In Saudi Arabia, several heat-related deaths during the hajj

Muslim pilgrims near the Kaaba, the cubic building of the Grand Mosque, during the hajj, pilgrimage to Mecca, Saudi Arabia, June 17, 2024. RAFIQ MAQBOOL / AP

Saudi Arabia warned on Monday June 17 of extreme temperatures in Mecca where more than a dozen heat-related deaths were confirmed during the great Muslim pilgrimage, the hajj. This annual rite, one of the largest religious gatherings in the world, took place again this year in summer, a particularly hot season in Saudi Arabia.

More than 2,700 cases of“heat exhaustion” were recorded for Sunday alone, announced the Ministry of Health at the end of the great pilgrimage. On Monday, temperatures were expected to reach up to 49 degrees Celsius in Mecca, Islam’s first holiest city, where pilgrims were completing the hajj.

A Muslim pilgrim at the foot of Mount Arafat in Saudi Arabia, during the hajj, June 15, 2024.

A Muslim pilgrim at the foot of Mount Arafat in Saudi Arabia, during the hajj, June 15, 2024.

A Muslim pilgrim at the foot of Mount Arafat in Saudi Arabia, during the hajj, June 15, 2024. FADEL SENNA / AFP

Some went around the Kaaba, a cubic construction in the center of the Great Mosque, while others completed the ritual of stoning Satan in the valley near Mina, in front of steles symbolizing the devil on which they threw stones.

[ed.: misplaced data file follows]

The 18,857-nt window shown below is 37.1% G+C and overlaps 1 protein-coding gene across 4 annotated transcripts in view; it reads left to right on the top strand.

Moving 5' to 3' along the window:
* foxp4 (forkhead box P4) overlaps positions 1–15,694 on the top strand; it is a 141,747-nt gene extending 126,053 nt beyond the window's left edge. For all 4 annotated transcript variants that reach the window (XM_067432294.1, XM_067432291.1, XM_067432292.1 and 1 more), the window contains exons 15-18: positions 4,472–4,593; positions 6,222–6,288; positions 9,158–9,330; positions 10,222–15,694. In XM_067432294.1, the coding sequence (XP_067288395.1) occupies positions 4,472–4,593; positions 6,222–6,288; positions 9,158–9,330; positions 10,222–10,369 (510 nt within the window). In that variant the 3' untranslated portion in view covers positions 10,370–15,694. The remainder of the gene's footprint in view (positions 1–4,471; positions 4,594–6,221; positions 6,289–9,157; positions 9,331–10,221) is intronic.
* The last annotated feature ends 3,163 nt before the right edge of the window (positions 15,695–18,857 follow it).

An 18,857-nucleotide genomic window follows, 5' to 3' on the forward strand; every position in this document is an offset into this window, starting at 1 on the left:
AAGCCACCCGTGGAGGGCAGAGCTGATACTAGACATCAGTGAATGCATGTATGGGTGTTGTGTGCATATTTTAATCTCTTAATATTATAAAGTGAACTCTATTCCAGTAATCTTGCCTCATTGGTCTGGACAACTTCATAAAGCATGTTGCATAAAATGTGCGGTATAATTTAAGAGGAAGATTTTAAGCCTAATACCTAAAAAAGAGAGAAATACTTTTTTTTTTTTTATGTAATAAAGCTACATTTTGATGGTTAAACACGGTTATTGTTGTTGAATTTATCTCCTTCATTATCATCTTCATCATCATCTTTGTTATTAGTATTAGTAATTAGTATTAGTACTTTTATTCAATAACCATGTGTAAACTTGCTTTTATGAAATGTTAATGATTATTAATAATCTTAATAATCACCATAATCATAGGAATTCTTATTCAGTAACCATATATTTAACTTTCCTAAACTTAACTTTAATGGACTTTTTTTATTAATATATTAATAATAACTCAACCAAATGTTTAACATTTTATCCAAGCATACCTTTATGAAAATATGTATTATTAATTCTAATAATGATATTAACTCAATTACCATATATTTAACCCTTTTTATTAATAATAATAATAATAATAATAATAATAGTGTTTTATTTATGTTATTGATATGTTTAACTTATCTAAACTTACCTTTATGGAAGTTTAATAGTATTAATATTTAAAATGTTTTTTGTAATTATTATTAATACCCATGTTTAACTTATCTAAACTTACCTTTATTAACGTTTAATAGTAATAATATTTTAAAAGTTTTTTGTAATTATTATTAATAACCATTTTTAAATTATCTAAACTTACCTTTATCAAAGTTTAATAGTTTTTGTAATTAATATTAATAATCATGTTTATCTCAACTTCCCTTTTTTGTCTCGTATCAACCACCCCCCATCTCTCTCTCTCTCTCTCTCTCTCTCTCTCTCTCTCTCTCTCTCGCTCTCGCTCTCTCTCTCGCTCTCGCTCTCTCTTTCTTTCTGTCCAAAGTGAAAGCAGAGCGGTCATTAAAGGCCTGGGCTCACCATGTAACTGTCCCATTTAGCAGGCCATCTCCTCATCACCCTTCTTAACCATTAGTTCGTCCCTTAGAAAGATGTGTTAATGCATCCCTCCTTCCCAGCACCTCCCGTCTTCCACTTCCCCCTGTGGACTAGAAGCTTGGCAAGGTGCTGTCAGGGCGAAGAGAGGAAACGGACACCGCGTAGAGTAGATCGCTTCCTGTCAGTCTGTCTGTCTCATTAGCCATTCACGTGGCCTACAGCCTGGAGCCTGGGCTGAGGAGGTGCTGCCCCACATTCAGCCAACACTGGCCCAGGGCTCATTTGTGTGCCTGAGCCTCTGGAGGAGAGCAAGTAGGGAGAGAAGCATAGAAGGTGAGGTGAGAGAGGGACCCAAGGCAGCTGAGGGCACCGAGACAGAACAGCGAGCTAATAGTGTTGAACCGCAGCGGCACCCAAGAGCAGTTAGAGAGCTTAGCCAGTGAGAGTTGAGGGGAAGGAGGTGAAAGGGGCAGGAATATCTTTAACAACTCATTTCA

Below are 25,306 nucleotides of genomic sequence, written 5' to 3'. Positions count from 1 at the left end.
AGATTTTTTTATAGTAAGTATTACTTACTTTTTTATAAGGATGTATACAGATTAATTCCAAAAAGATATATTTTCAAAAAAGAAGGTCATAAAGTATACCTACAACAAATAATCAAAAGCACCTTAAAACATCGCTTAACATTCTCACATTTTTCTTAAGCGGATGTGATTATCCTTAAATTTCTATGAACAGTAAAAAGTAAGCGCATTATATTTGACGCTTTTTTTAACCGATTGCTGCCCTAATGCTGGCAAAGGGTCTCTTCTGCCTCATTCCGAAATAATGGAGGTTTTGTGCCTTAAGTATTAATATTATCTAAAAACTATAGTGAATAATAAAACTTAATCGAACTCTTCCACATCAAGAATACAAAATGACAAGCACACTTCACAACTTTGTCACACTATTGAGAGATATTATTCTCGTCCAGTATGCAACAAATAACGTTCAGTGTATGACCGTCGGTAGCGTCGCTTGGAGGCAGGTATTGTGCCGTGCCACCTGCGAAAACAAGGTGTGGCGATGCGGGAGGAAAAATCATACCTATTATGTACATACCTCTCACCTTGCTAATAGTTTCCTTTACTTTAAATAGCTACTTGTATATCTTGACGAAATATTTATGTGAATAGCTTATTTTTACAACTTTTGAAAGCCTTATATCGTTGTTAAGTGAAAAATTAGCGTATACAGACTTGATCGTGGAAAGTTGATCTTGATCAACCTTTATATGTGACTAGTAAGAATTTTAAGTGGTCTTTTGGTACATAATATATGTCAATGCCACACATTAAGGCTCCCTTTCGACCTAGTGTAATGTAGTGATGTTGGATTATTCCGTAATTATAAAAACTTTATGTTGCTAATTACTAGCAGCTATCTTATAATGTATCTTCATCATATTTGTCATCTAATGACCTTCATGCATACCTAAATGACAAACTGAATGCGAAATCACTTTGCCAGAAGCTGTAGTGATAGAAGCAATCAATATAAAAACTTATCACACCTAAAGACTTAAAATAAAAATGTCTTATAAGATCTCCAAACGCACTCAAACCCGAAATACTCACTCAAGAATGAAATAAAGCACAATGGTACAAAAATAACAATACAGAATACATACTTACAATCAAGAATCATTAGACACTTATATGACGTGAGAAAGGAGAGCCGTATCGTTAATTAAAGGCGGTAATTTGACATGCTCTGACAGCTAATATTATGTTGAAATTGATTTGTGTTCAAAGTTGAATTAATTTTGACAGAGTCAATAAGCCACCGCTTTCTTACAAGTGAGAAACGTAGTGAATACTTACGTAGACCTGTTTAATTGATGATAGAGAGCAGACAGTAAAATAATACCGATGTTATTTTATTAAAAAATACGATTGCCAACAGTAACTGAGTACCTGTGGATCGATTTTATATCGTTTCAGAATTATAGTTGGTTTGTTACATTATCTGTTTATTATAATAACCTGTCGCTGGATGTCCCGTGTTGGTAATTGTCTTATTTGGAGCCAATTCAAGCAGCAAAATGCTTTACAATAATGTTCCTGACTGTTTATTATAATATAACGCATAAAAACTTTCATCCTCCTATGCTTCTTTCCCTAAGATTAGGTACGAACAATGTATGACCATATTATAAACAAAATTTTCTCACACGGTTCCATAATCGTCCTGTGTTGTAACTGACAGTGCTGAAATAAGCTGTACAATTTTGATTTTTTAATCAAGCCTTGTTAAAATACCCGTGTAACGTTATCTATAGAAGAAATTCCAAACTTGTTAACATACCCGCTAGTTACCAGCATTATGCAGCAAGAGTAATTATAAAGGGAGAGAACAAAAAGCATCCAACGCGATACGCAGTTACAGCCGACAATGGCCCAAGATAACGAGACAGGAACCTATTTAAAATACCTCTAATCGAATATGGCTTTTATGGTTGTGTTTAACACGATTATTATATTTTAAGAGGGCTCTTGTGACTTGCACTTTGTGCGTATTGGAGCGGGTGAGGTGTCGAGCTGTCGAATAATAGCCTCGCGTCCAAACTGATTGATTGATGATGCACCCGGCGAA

“The holy places today record the highest temperatures since the start of the hajj which can reach 49 ° C, and we advise God’s guests not to expose themselves to the sun”, the health ministry said, according to state television channel Al-Ekhbariya. Saudi weather reported on X that the temperature reached 51.8°C in Mecca.

Fourteen Jordanian pilgrims dead

Jordan’s foreign ministry said Sunday that fourteen Jordanian pilgrims had died “after suffering sunstroke due to the extreme heat wave”and that seventeen others were ” missing “. Tehran reported the death of five Iranian pilgrims, without specifying the cause of their deaths, while Dakar said three Senegalese pilgrims had died.

“Prevention is important, and pilgrims should not go out during the hottest hours, unless necessary, or use an umbrella”underlined the Saudi Ministry of Health in a statement cited by Al-Ekhbariya. “Our health instructions for the days to come are clear and simple: carry an umbrella, drink water regularly and avoid exposure to the sun”he added.

This year, the hajj attracted around 1.8 million pilgrims, including 1.6 million from abroad, according to Saudi authorities. In a message, Crown Prince Mohammed Bin Salman, the kingdom’s de facto ruler, said Sunday his country had a duty to “do everything to help the faithful carry out their worship in complete safety and assurance”.

Read also: Article reserved for our subscribers Pilgrimage to Mecca: ten things to know about the Kaaba

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